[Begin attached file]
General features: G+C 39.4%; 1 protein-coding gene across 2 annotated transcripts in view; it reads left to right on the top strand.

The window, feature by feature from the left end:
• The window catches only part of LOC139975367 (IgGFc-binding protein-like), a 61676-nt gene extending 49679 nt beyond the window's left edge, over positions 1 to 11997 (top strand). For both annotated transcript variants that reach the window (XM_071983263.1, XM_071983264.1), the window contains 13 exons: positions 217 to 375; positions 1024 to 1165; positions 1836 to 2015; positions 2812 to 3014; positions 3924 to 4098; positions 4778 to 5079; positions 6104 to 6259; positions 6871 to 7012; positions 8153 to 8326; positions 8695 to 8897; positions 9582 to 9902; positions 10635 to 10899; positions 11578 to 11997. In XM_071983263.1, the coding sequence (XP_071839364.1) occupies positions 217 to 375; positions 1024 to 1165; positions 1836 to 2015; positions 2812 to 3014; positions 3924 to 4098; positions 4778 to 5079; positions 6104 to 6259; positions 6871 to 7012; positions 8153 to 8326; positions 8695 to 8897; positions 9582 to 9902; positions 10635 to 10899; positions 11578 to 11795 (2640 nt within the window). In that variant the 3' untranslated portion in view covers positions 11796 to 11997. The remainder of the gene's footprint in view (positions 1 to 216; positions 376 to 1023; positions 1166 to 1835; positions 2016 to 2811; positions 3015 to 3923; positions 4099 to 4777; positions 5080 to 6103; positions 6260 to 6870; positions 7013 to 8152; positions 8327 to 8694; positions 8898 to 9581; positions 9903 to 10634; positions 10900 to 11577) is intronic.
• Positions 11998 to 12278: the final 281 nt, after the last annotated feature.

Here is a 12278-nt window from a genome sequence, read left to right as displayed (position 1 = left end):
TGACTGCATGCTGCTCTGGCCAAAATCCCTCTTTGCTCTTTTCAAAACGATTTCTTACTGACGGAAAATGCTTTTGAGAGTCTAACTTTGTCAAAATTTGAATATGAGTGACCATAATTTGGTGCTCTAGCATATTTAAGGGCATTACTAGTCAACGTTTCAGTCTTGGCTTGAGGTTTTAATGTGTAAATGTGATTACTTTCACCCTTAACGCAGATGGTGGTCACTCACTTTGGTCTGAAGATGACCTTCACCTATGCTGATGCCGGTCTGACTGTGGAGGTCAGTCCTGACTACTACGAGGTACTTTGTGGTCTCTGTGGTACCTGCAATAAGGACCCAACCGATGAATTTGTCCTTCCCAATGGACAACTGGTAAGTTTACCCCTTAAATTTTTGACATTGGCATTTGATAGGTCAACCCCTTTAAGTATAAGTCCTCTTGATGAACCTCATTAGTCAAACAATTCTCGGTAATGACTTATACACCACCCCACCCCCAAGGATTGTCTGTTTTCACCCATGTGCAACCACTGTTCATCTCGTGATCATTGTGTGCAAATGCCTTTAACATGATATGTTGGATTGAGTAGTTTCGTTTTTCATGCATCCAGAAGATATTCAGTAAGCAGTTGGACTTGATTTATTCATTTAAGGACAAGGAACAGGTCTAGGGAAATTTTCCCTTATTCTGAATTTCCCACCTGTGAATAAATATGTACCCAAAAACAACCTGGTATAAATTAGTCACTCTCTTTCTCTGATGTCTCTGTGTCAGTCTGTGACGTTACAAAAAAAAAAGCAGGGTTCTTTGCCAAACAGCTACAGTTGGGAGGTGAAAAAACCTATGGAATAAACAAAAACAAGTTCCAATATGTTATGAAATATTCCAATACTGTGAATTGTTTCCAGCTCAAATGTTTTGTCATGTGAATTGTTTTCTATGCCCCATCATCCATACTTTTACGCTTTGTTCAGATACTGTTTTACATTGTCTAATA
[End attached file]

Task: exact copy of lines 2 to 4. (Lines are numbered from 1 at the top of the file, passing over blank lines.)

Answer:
The window, feature by feature from the left end:
• The window catches only part of LOC139975367 (IgGFc-binding protein-like), a 61676-nt gene extending 49679 nt beyond the window's left edge, over positions 1 to 11997 (top strand). For both annotated transcript variants that reach the window (XM_071983263.1, XM_071983264.1), the window contains 13 exons: positions 217 to 375; positions 1024 to 1165; positions 1836 to 2015; positions 2812 to 3014; positions 3924 to 4098; positions 4778 to 5079; positions 6104 to 6259; positions 6871 to 7012; positions 8153 to 8326; positions 8695 to 8897; positions 9582 to 9902; positions 10635 to 10899; positions 11578 to 11997. In XM_071983263.1, the coding sequence (XP_071839364.1) occupies positions 217 to 375; positions 1024 to 1165; positions 1836 to 2015; positions 2812 to 3014; positions 3924 to 4098; positions 4778 to 5079; positions 6104 to 6259; positions 6871 to 7012; positions 8153 to 8326; positions 8695 to 8897; positions 9582 to 9902; positions 10635 to 10899; positions 11578 to 11795 (2640 nt within the window). In that variant the 3' untranslated portion in view covers positions 11796 to 11997. The remainder of the gene's footprint in view (positions 1 to 216; positions 376 to 1023; positions 1166 to 1835; positions 2016 to 2811; positions 3015 to 3923; positions 4099 to 4777; positions 5080 to 6103; positions 6260 to 6870; positions 7013 to 8152; positions 8327 to 8694; positions 8898 to 9581; positions 9903 to 10634; positions 10900 to 11577) is intronic.
• Positions 11998 to 12278: the final 281 nt, after the last annotated feature.